Review of Trick or Treatment

trick_or_treatmentTrick or Treatment by Simon Singh and Edzard Ernst is a book that explains how ineffective medical techniques were until medical professionals adopted a scientific approach to testing treatments, and reviews how various alternative medicines have performed under the scrutiny of high-quality modern clinical trials.

This book will be interesting to ancaps for two reasons. The first is that those of us who were not raised libertarian but had to go through the world-shattering process of learning it as adults tend to be vulnerable to people peddling bad medical advice and bogus treatments. This book will help protect you from charlatans and snake-oil salesmen.

The second reason is that it contains interesting historical facts about how government has impeded progress in the medical field, adding to its already-unfathomable death toll.

By the start of the twentieth century, acupuncture was extinct in the West and dormant in the East. It might have fallen out of favor permanently, but it suddenly experienced a revival in 1949 as a direct result of the communist revolution and the establishment of the People’s Republic of China. Chairman Mao Tse-tung engineered a resurgence in traditional Chinese medicine, which included not just acupuncture, but also Chinese herbal medicine and other therapies. His motivation was partly ideological, insasmuch as he wanted to reinforce a sense of national pride in Chinese medicine. However, he was also driven by necessity. He had promised to deliver affordable health care in both urban and rural regions, which was only achievable via the network of traditional healers, the so-called ‘barefoot doctors’. Mao did not care whether traditional Chinese medicine worked, as long as he could keep the masses contented. In fact, his personal physician, Zhisui Li, wrote a memoir entitled The Private Life of Chairman Mao, in which he quoted Mao as saying, “Even though I believe we should promote Chinese medicine, I personally do not believe in it. I don’t take Chinese medicine.”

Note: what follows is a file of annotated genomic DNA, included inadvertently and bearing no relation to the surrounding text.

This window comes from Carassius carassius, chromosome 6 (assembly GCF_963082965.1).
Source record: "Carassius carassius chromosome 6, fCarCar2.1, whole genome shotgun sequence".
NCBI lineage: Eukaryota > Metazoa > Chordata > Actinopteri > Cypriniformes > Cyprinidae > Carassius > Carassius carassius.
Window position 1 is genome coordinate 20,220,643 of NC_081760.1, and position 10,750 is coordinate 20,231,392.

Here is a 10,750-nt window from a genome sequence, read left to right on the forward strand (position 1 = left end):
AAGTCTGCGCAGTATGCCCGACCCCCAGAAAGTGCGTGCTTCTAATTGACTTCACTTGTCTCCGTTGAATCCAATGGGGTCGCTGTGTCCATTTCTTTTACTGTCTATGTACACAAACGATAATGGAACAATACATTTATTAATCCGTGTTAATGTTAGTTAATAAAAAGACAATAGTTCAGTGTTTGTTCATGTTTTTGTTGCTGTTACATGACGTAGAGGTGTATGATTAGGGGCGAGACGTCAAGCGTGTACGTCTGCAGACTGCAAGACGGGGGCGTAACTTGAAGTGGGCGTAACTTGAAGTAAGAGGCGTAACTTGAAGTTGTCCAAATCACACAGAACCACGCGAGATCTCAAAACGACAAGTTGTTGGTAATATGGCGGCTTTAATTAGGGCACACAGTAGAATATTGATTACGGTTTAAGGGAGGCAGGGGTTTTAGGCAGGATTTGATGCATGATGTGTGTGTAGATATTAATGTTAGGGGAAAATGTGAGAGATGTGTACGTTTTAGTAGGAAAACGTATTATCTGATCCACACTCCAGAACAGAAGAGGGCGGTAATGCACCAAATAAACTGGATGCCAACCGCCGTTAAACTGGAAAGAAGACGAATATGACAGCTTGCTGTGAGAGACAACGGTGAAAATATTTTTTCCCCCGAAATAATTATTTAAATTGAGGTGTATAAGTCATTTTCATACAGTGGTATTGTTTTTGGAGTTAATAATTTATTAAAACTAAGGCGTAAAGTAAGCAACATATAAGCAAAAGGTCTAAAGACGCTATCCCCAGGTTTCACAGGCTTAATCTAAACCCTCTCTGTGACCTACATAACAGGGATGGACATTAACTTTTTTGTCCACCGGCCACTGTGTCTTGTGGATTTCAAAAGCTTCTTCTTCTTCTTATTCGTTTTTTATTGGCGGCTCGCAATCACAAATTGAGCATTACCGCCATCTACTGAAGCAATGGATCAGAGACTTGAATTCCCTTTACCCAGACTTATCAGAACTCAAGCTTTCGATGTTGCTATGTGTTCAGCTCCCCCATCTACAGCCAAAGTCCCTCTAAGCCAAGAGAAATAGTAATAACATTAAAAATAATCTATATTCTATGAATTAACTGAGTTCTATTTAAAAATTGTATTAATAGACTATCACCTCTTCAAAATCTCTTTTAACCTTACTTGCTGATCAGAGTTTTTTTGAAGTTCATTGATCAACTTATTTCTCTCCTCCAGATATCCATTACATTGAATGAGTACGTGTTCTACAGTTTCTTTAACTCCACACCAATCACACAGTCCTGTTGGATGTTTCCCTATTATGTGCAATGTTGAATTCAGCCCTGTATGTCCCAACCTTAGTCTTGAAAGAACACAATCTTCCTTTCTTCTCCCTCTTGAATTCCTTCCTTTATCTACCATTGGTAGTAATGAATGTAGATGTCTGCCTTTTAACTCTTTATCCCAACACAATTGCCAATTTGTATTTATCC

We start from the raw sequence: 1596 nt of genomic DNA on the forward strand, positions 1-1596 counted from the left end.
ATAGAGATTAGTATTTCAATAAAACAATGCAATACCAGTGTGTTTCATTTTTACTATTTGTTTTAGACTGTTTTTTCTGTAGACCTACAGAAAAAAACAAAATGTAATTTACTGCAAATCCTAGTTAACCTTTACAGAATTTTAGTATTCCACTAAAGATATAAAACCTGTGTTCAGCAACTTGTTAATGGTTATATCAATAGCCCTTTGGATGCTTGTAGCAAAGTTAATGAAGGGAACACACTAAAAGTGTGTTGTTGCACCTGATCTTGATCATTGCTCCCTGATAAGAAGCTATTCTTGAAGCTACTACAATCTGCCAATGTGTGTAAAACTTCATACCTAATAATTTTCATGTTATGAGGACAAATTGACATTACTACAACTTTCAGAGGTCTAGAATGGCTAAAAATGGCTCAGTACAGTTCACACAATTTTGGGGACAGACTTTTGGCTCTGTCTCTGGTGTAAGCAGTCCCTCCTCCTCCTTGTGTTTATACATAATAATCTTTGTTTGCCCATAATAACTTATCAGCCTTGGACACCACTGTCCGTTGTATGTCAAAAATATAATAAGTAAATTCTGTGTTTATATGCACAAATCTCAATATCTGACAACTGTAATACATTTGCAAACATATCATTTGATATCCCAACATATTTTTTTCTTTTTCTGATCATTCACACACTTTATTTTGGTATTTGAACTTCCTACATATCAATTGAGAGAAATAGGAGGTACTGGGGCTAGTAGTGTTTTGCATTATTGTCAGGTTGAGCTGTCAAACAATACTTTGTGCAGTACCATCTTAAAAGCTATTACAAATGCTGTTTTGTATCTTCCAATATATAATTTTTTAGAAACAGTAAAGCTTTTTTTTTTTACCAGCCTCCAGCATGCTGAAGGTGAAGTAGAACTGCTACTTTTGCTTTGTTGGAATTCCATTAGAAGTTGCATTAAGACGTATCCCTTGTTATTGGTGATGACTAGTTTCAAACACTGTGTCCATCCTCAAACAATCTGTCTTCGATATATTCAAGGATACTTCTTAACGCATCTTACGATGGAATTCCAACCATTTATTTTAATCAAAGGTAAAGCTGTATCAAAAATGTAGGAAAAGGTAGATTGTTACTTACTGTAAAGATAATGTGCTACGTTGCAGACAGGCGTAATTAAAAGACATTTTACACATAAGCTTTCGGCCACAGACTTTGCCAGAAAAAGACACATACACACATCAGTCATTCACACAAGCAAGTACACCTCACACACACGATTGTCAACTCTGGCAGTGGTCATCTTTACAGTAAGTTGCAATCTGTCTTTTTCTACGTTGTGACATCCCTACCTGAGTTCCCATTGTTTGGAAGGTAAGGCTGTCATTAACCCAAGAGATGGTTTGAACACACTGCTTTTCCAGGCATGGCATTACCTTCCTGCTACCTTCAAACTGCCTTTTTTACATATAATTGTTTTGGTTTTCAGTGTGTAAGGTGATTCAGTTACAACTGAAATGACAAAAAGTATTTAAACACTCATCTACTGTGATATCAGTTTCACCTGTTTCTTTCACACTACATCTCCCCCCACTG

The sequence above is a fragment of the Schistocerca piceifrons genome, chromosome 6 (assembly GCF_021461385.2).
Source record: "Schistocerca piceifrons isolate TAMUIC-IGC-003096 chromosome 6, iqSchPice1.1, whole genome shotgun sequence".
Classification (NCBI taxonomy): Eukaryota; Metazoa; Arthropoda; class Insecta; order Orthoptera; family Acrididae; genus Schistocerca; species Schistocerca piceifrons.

As a result of China’s propaganda, acupuncture began to spread to the West. China does not get all of the blame though. It had a good deal of help from another government entity: the World Health Organization. In 1979, the WHO released “Acupuncture: the WHO view” which stated that acupuncture was effective for many conditions. Then in 2003, the WHO released a follow-up report.

The 2003 WHO report concluded that the benefits of acupuncture were either ‘proven’ or ‘had been shown’ in the treatment of ninety-one conditions… The WHO had given acupuncture a ringing endorsement, reinforcing their 1979 report… Regrettably, as we shall see, the 2003 WHO report was shockingly misleading.

The authors then continue:

If we cannot trust the WHO to summarize adequately the vast number of clinical trials concerning acupuncture, then to whom do we turn? Fortunately, several academics around the world have made up for the WHO’s failure by providing their own summaries of the research.